Natural Weight Loss


Published on

File: pdf
Size: 1.23 MB

Published in: Health & Medicine
No Downloads
Total views
On SlideShare
From Embeds
Number of Embeds
Embeds 0
No embeds

No notes for slide

Natural Weight Loss

  2. 2. Ta b l e o f C o n t e n t s NATURAL THERAPY 1 Can an Indian Cactus Help you Burn Fat and Tone Muscle?.................... 1 NATURAL THERAPY 2 The Secret Ingredient in Cows that Can Burn Fat................................... 6 NATURAL THERAPY 3 A Natural Calming, Cooling, Weight Loss Accelerator........................... 11 NATURAL THERAPY 4 A Natural Way to Curb Cravings and Balance Blood Sugar.................... 14 NATURAL THERAPY 5 The “Magic Pill” for Weight Loss?......................................................... 18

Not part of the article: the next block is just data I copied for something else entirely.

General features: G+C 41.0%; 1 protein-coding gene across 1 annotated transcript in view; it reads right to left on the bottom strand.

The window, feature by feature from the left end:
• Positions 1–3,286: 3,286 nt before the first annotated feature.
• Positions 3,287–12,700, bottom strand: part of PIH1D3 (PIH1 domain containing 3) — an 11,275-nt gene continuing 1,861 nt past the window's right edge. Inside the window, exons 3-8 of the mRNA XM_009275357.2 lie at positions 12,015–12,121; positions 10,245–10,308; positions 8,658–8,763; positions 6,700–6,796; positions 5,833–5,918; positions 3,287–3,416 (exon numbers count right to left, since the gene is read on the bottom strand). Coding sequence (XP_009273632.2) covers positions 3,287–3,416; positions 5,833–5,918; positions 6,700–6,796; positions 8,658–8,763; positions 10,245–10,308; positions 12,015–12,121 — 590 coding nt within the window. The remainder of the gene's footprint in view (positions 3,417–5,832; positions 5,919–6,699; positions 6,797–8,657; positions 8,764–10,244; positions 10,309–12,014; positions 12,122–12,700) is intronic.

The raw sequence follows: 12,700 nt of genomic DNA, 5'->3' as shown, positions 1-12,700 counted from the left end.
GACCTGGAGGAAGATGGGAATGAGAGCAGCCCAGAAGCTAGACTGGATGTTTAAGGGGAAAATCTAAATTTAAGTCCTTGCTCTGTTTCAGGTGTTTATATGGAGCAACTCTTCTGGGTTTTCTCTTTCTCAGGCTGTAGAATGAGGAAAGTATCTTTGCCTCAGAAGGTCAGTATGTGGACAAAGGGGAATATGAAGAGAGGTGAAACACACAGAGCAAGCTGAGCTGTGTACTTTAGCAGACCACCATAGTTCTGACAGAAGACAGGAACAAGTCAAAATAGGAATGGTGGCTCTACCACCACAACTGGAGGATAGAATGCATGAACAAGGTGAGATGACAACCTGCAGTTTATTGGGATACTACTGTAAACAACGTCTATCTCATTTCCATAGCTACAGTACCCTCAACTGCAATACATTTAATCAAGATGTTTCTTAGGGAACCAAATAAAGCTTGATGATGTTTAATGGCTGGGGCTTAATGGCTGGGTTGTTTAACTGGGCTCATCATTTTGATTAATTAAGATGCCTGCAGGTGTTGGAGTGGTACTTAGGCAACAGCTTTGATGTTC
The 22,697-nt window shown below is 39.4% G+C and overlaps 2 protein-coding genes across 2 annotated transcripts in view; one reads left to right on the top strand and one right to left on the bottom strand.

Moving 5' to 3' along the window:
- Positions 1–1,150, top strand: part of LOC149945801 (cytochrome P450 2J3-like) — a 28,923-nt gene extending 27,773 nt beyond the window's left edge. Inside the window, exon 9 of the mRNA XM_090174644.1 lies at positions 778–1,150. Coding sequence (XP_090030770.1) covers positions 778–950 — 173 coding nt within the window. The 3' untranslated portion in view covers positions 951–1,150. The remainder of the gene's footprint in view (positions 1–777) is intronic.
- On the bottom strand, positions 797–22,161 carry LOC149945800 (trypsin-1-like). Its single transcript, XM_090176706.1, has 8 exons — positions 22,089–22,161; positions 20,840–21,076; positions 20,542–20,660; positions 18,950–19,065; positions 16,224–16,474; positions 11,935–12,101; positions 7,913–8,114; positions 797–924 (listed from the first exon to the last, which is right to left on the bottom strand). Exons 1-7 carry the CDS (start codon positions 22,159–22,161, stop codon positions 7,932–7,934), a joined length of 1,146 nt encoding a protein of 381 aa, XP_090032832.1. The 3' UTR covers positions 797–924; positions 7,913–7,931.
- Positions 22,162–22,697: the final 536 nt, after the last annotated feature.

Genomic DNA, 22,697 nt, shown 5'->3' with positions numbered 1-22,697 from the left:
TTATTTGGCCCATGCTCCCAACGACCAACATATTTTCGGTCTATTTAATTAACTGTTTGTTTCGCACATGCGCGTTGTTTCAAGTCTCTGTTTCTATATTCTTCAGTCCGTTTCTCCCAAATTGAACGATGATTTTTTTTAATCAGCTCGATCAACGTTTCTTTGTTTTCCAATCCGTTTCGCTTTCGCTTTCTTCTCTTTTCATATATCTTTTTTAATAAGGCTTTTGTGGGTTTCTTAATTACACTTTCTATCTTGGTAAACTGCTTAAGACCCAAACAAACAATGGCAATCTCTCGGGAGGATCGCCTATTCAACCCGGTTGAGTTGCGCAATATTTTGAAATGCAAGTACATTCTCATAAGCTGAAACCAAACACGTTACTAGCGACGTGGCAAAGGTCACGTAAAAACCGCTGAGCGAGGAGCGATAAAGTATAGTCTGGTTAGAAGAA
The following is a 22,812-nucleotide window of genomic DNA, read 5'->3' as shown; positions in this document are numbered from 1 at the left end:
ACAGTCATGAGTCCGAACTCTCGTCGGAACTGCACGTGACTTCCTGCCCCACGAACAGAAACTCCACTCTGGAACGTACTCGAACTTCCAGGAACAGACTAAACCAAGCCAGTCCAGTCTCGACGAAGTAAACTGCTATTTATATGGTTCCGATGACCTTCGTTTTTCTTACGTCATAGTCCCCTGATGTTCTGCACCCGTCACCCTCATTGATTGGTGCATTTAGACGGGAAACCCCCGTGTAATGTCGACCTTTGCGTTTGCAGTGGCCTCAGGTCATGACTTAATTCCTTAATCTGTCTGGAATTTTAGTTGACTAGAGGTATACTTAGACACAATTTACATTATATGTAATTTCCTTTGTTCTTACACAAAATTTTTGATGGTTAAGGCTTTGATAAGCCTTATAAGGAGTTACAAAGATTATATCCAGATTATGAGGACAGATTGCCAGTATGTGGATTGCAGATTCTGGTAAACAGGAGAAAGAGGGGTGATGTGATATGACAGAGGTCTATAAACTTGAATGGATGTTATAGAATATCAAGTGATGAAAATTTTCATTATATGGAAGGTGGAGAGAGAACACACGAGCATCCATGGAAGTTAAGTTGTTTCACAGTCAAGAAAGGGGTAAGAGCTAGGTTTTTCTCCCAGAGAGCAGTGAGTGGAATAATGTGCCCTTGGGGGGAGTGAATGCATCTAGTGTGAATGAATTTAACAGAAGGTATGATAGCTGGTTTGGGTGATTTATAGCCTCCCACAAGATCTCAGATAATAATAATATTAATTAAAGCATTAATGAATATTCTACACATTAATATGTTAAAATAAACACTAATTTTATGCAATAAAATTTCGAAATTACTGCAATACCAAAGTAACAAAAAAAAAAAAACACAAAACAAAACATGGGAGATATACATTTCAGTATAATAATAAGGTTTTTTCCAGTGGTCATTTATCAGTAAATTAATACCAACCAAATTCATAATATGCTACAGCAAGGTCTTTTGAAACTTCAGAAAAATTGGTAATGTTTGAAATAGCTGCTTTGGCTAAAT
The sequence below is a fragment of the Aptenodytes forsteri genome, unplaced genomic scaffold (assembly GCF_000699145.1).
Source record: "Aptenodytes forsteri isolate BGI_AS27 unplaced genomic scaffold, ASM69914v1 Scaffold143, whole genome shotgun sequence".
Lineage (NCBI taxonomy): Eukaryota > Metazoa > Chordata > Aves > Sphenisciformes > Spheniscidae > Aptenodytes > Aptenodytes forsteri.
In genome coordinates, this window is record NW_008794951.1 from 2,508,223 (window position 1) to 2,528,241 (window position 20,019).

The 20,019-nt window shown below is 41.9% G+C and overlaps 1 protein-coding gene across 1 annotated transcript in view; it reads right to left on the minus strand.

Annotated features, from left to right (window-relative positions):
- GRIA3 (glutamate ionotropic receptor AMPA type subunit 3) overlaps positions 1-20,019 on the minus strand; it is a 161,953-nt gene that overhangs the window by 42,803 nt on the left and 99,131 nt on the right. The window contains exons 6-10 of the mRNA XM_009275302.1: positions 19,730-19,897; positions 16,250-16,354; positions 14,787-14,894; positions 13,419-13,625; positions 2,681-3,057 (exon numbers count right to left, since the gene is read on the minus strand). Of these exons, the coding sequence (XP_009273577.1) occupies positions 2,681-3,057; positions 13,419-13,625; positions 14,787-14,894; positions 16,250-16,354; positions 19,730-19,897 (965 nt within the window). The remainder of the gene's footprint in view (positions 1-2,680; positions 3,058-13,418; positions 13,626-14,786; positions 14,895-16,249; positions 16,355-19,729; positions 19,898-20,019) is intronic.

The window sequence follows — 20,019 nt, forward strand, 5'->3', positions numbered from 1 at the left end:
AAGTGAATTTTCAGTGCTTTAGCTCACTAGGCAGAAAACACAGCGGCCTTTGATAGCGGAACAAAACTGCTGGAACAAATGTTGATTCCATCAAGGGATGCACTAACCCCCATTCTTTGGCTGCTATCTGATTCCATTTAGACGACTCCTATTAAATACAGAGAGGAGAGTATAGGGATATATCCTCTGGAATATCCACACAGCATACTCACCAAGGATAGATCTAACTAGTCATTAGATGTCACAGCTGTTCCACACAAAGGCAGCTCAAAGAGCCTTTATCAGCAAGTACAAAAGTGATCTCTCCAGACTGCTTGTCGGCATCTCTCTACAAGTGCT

3. 3. Natural Health Sherpa 3 A Special Note from the Natural Health SherpaTeam… Every day we are bombarded with mixed messages about weight loss. Take this, do that, avoid this, get lots of that. It’s enough to drive any person completely insane. Making matters worse is that most of what we hear either comes from companies trying to make a quick buck, conventionally trained doctors who don’t have a clue about nutrition or the government whose food pyramid is the nutrition equivalent of buying a ticket on the Titanic – it’s a complete recipe for disaster. But in this sea of confusion, if you know where to look, there ARE beacons of hope coming from natural therapies that have been proven to work through rigorous scientific study. In this report you’ll find a variety of natural therapies that will help you to trim down the toxic fat, slim your waistline, firm your belly and, most importantly, help you feel better. WARNING: as you’ll see throughout each of our reviews, none of these natural therapies should be viewed as a magic bullet – such a thing simply does NOT exist. These natural therapies are simply safe and effective add-ons that you can use to help you jumpstart your weight loss efforts. But as with anything related to health, you must make permanent changes to your lifestyle if you want the weight loss and improve health to stick. The single most important action you can take is to eat a nutrient-dense, whole foods diet, followed by engaging in daily exercise. Yes, I am sure you’ve heard that before and that’s because it’s true…there’s simply no avoiding that fact. The food you eat and the exercise you engage in will be the predominant determinants as to whether you lead a vibrant, energetic life or one plagued by one health problem after another. But, we have to be realistic – we are living in a world full of toxic foods and surrounded by lifestyle choices that inevitably lead us to becoming a sick, overweight couch potato. To that end, we could all use a helping hand and that’s just what Mother Nature has provided us in these natural therapies. What’s even better is that these therapies are often not only more effective AND safer than their pharmaceutical counterparts, but they are also far cheaper. And in today’s economy, that’s not a bad thing! From the entire team here at Natural Health Sherpa, we truly hope you enjoy this report. And if it’s something that you like, please feel free to share it using the Twitter and Facebook links you’ll find at the end. Naturally yours, The Natural Health Sherpa Team